Most youth athletes are ecstatic over losing their first tooth. After all, what is cooler than being able to amaze your teammates (and gross out your little sister) than by a swiveling tooth around that is barely connected to the rest of your head? Seeing 8 and 9 year olds missing their two front teeth is a familiar site is youth sports but what if your child lost a baby tooth that wasn’t quite ready to go just yet? Even worse, what if something happens to one of their brand new adult teeth? According to the Massachusetts Dental Society, more than 5 million teeth are knocked out each year through sports injury, accident, or play! That’s a lot of extra trips for the tooth fairy. However, mouthguards have been shown to dramatically reduce the amount of lost teeth (and other oral injuries) to youth athletes, stopping approximately 200,000 oral-facial injuries each year!
Just like you wouldn’t send your Little Leaguer up to bat without a helmet on (no matter how slow the pitch coming in is), a mouthguard should be part of a youth athlete’s normal “uniform” including other protective gear like helmets, shoulder pads, shin guards, face masks, and so forth, especially if they are in a full contact sport like football, hockey or lacrosse. But even other sports like soccer and basketball can knock teeth out if your child is in the wrong place at the wrong time. There are three types of mouth guards available to youth athletes:
1. Custom-Made Mouthguards
Custom-made mouthguards are made by a dental lab from a impression of your child’s mouth taken by your pediatric dentist. They are designed to fit your child’s mouth exactly so they can be a lot more expensive than other types of mouthguards but you’re guaranteed the right fit and that they will be comfortable for your youth athlete. Keep in mind that you child’s mouth might change from season to season as they lose baby teeth, gain adult teeth or maybe even get braces so you might have to invest in a new custom-made mouthguard fairly regularly.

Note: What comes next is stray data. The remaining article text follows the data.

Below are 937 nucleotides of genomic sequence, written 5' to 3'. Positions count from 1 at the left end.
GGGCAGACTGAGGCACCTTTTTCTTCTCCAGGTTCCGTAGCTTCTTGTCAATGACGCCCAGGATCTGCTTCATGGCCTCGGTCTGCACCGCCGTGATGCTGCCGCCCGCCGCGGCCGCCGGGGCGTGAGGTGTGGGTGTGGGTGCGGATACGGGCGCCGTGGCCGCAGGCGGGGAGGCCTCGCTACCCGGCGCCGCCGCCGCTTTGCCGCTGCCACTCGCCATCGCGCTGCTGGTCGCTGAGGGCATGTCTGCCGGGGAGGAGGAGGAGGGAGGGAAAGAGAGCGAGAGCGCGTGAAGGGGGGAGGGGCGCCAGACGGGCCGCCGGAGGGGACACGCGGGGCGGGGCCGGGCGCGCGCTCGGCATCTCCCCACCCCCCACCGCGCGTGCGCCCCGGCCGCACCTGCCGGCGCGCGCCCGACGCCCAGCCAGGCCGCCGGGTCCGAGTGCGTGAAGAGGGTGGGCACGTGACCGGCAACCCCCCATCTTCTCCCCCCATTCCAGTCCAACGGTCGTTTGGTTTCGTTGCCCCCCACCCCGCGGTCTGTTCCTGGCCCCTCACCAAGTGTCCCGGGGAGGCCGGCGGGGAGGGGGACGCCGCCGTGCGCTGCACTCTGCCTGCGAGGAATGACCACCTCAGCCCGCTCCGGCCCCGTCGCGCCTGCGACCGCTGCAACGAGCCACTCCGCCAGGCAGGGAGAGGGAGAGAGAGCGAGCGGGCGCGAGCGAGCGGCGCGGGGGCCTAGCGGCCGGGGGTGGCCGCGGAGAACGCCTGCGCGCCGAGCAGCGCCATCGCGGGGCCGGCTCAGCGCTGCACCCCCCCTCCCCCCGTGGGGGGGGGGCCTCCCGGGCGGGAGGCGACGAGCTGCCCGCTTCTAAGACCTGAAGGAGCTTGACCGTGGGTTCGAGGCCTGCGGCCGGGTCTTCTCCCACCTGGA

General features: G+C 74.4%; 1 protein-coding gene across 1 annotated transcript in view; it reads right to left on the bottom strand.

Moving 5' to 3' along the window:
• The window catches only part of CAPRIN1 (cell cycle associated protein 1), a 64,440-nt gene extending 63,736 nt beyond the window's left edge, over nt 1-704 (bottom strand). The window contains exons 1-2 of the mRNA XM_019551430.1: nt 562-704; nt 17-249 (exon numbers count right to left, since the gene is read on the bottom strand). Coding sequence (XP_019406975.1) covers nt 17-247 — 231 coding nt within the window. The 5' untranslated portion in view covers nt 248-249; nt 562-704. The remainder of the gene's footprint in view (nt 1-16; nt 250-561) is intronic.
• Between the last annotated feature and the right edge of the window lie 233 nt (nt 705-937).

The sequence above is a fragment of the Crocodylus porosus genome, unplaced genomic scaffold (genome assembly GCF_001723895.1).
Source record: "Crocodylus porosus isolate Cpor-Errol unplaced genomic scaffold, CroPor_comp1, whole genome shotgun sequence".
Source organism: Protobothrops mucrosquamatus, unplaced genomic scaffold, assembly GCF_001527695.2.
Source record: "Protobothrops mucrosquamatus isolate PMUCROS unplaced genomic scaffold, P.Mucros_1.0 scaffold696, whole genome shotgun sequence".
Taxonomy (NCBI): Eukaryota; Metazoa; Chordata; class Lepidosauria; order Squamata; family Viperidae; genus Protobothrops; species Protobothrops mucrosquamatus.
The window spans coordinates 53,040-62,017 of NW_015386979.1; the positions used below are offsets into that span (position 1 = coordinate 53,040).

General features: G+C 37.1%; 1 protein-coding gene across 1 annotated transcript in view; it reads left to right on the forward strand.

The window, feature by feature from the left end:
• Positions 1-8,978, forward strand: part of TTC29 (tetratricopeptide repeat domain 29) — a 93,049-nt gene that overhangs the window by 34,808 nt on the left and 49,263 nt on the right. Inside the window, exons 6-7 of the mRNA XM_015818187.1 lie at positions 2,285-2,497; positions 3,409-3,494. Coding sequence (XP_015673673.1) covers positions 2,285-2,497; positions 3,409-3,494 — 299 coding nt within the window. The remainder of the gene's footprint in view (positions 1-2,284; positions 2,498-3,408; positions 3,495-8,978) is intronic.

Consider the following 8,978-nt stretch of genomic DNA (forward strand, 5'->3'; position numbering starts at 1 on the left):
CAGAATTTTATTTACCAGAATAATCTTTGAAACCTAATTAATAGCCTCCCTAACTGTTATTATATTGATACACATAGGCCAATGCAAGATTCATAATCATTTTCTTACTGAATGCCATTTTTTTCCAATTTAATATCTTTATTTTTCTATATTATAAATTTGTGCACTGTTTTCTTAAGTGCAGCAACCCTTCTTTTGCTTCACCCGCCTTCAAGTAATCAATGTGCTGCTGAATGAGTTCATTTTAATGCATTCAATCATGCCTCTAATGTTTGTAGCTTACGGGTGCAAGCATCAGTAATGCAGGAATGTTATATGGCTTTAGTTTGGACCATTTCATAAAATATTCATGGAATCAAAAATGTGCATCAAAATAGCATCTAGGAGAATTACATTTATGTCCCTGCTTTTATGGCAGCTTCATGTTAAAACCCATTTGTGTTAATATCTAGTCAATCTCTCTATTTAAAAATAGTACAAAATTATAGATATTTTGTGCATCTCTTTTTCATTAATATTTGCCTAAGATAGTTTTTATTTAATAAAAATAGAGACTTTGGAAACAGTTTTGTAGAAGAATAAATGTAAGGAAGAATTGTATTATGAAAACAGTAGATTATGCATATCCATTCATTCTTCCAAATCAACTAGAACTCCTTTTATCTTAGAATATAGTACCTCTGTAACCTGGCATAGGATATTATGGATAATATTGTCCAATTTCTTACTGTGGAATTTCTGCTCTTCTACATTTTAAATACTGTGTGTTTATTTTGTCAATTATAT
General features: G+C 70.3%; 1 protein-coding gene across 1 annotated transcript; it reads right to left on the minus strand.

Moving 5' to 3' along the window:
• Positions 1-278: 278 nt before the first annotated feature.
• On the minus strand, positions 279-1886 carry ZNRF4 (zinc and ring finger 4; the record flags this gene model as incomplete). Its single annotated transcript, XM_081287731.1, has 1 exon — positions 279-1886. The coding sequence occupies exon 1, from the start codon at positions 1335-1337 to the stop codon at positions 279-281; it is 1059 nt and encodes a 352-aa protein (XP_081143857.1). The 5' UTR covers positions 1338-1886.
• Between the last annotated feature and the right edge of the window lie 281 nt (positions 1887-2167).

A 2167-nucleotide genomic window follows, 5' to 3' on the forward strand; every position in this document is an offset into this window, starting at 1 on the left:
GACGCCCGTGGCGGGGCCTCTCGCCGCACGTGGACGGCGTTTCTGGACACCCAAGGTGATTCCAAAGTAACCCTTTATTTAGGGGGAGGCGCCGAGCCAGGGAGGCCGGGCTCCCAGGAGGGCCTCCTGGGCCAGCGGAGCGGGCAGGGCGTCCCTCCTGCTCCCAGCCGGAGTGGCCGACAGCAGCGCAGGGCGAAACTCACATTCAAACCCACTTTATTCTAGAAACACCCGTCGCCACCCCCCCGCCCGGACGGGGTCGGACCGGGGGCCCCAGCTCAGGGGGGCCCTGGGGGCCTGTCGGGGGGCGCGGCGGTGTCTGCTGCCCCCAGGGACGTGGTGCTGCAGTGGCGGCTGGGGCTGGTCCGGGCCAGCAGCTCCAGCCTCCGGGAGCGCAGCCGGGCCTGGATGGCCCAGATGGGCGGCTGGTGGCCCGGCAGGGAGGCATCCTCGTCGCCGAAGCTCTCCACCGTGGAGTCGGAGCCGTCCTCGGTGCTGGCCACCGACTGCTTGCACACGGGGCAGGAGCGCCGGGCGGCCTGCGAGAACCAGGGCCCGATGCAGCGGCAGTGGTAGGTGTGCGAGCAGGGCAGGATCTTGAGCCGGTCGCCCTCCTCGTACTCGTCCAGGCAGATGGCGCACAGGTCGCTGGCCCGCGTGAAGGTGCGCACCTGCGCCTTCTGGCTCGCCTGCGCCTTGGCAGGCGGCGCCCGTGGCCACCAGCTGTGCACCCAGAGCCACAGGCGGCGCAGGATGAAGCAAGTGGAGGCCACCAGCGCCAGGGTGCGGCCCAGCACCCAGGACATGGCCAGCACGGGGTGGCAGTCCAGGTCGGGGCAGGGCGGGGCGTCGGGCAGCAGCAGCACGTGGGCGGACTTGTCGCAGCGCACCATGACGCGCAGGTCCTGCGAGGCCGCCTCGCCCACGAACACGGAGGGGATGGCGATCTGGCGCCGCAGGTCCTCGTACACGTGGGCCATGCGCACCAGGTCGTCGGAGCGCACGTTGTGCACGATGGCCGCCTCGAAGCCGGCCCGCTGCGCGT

2. Boil and Bite Mouthguards
Boil and bite mouthguards start off as just a rounded piece of plastic. You simply have to heat it up in some hot water (that’s the boil part) give it a moment to cool down and then have your child clamp down (the bite part). The pressure from their teeth and tongue, as well as you molding the plastic around their gums so it fits properly, gives you a custom fit without the price of going to the dentist. However, since it’s not professionally made it might not fit as well as the actual custom-made mouthguard. You’ll also have to be careful there are no sharp edges when it hardens that might irritate your youth athlete’s mouth. The nice thing about boil and bite mouthguards is that you can reheat and reshape them as necessary.
3. Stock Mouthguards
You can get a stock mouthguard at just about any local sporting goods store. They usually come in several pre-determined shapes and sizes but can’t really be adjusted so finding the “perfect” fit is a usually more complicated. A stock mouthguard might be a good first investment if you’re not sure your child will continue playing sports after one or two seasons. This way you still protect your youth athlete’s mouth but aren’t adding one more cost to an already expensive season.